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Fig. 2 Secondary 3-orthogonal-plane image after rotation the fetus of Fig. 1 into an upright position and horizontal rotation of 90°. Plane a = coronal plane at orbit level. Plane b = median plane. Plane c = transverse plane at orbit level. This demonstration shows the fetal face always in an anatomically correct position: le = left, ri = right.
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Fig. 3 Parallel-plane (= tomographic) display showing several slices of the fetal face at distances of 5.0 mm (sagittal views). 23 weeks of gestation.
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Fig. 4 Parallel-plane (= tomographic) display showing several slices of the fetal face at distances of 5.0 mm (coronal views). 23 weeks of gestation.
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Fig. 5 Parallel-plane (= tomographic) display showing several slices of the fetal face at distances of 5.0 mm (transverse views). 23 weeks of gestation.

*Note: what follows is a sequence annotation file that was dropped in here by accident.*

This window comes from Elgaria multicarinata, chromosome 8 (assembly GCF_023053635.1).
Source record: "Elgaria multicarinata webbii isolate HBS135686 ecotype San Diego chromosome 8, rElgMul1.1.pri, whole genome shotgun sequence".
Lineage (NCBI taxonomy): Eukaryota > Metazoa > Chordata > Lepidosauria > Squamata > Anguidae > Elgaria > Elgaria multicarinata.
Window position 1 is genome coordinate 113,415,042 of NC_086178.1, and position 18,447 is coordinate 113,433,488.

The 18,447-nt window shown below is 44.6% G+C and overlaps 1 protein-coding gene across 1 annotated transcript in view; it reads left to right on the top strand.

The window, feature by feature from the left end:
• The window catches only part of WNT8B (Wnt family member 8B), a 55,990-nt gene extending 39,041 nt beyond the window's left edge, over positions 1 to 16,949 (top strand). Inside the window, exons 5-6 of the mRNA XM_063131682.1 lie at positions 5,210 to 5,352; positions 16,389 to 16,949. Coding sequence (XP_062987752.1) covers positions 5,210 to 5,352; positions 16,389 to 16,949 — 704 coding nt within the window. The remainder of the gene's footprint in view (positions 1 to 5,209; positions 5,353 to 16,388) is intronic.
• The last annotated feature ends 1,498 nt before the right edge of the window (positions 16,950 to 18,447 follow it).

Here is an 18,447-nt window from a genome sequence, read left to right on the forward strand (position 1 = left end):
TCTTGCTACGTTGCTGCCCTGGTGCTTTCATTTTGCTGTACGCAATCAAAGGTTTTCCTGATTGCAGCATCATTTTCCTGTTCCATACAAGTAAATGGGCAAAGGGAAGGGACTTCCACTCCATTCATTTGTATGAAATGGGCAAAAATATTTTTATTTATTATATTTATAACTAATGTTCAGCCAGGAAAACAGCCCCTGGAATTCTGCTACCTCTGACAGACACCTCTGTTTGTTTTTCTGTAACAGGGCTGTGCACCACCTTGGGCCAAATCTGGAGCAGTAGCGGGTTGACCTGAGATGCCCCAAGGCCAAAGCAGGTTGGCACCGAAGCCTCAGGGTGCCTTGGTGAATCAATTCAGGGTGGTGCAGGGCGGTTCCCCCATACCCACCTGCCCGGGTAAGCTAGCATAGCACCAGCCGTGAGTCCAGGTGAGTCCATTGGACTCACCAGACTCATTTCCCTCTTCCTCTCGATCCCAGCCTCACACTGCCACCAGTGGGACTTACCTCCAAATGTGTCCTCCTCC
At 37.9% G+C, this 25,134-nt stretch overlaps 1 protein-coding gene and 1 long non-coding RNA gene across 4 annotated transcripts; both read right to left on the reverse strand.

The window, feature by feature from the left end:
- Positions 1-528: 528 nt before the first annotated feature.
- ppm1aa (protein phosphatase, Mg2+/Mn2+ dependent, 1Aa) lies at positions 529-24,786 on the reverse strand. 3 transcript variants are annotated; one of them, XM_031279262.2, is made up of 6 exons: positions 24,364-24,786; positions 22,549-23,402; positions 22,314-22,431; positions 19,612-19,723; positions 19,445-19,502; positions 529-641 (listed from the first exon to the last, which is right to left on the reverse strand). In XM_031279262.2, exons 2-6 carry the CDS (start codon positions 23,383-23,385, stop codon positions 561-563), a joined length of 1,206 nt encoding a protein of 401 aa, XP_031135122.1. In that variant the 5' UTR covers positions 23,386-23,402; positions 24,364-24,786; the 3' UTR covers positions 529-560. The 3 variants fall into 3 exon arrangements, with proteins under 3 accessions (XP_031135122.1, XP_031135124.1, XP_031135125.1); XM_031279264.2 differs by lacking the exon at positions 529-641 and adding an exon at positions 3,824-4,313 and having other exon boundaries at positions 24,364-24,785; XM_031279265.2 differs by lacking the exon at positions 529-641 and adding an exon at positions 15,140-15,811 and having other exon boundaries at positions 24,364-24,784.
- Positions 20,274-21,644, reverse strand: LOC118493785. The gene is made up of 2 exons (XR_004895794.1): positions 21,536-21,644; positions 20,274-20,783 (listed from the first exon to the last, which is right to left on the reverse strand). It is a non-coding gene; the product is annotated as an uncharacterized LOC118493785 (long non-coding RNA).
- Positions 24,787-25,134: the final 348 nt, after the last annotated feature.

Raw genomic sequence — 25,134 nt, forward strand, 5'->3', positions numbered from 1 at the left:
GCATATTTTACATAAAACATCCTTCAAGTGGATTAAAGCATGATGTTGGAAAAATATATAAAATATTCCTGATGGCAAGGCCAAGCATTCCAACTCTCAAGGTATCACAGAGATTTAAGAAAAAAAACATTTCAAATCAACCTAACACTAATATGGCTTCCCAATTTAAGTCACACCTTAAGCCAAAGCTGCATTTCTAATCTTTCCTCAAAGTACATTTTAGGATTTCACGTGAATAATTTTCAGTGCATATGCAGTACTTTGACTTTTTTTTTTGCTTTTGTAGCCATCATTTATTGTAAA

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Fig. 6 Three-orthogonal-plane display and 3 D US surface rendered image of a fetus at 23 weeks of gestation after rotation the face into an upright position and horizontal rotation of 90°. Upper left: Coronal image of face. Upper right: Sagittal view. The volume box is positioned close to the surface of the face. The green arrow and the green line demonstrate the camera position. Lower left: Axial view of the orbits. Lower right: A surface-rendered image of the fetal face (frontal view). le = left, ri = right.